prostate-specific antigen: PSA. A substance produced by the prostate that may be found in an increased amount in the blood of men who have prostate cancer, benign prostatic hyperplasia, or infection or inflammation of the prostate.

prostatectomy (pros-ta-TEK-toe-mee): An operation to remove part or all of the prostate. Radical (or total) prostatectomy is the removal of the entire prostate and some of the tissue around it.

prostatic acid phosphatase (FOS-fa-tays): PAP. An enzyme produced by the prostate. It may be found in increased amounts in men who have prostate cancer.

radiation oncologist (ray-dee-AY-shun on-KOL-o-jist): A doctor who specializes in using radiation to treat cancer.

radiation therapy (ray-dee-AY-shun): The use of high-energy radiation from x-rays, neutrons, and other sources to kill cancer cells and shrink tumors. Radiation may come from a machine outside the body (external-beam radiation therapy) or from material called radioisotopes. Radioisotopes produce radiation and can be placed in or near a tumor or near cancer cells. This type of radiation treatment is called internal radiation therapy, implant radiation, or brachytherapy. Systemic radiation therapy uses a radioactive substance such as a radiolabeled monoclonal antibody that circulates throughout the body. Also called radiotherapy.

rectum: The last 8 to 10 inches of the large intestine.

recur: To occur again. Recurrence is the return of cancer, at the same site as the original (primary) tumor or in another location, after the tumor had disappeared.

risk factor: A habit, trait, condition, or genetic alteration that increases a person’s chance of developing a disease.

scrotum (SKRO-tum): The external pouch of skin that contains the testicles.

semen: The fluid that is released through the penis during orgasm. Semen is made up of sperm from the testicles and fluid from the prostate and other sex glands.

seminal fluid: Fluid from the prostate and other sex glands that helps transport sperm out of the man’s body during orgasm. Seminal fluid contains sugar as an energy source for sperm.

sonogram (SON-o-gram): A computer picture of areas inside the body created by bouncing sound waves off organs and other tissues. Also called ultrasonogram or ultrasound.

sperm banking: Freezing sperm for use in the future. This procedure can allow men to father children after loss of fertility.

sperm retrieval: The doctor removes sperm from a man’s reproductive tract (testis or epididymis) using a fine needle, biopsy gun, or other instrument.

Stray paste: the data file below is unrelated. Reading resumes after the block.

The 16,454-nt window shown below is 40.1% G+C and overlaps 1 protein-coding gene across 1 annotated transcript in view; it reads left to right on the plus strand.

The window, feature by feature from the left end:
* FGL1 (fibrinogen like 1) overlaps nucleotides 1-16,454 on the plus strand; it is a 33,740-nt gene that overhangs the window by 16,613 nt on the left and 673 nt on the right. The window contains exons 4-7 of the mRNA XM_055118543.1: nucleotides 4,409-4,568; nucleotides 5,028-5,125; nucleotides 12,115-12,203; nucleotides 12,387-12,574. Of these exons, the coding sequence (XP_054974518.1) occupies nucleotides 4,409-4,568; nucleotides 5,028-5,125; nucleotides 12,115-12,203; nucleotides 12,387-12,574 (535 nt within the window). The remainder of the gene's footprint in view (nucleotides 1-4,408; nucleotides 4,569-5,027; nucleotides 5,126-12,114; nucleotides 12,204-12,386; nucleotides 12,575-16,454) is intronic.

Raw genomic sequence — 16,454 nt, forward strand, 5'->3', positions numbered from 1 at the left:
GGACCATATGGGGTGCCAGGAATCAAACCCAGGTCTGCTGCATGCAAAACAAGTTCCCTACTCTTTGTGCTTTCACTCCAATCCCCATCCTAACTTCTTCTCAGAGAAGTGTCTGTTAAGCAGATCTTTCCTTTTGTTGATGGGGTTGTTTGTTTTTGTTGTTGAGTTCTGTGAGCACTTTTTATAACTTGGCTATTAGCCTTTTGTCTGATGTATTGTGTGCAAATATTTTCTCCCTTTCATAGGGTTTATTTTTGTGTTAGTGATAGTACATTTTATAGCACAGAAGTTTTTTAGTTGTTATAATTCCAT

stage: The extent of a cancer, especially whether the disease has spread from the original site to other parts of the body.

staging: Performing exams and tests to learn the extent of the cancer within the body, especially whether the disease has spread from the original site to other parts of the body.

surgery: A procedure to remove or repair a part of the body or to find out whether disease is present.

systemic therapy (sis-TEM-ik): Treatment that uses substances that travel through the bloodstream, reaching and affecting cells all over the body.

testicles (TES-tih-kuls): The two egg-shaped glands found inside the scrotum. They produce sperm and male hormones. Also called testes.

testosterone (tes-TOS-ter-own): A hormone that promotes the development and maintenance of male sex characteristics.

total androgen blockade: Therapy used to eliminate male sex hormones (androgens) in the body. This may be done with surgery, hormonal therapy, or a combination.

transurethral resection of the prostate (TRANZ-yoo-REE-thral ree-SEK-shun): Surgical procedure to remove tissue from the prostate using an instrument inserted through the urethra. Also called TURP.

tumor (TOO-mer): An abnormal mass of tissue that results from excessive cell division. Tumors perform no useful body function. They may be benign (not cancerous) or malignant (cancerous).

ultrasonography (UL-tra-son-OG-ra-fee): A procedure in which sound waves (called ultrasound) are bounced off tissues and the echoes are converted to a picture (sonogram).

urethra (yoo-REE-thra): The tube through which urine leaves the body. It empties urine from the bladder.

urologist (yoo-RAHL-o-jist): A doctor who specializes in diseases of the urinary organs in females and the urinary and sex organs in males.

vasectomy (vas-EK-toe-mee): An operation to cut or tie off the two tubes that carry sperm out of the testicles.

watchful waiting: Closely monitoring a patient’s condition but withholding treatment until symptoms appear or change. Also called observation.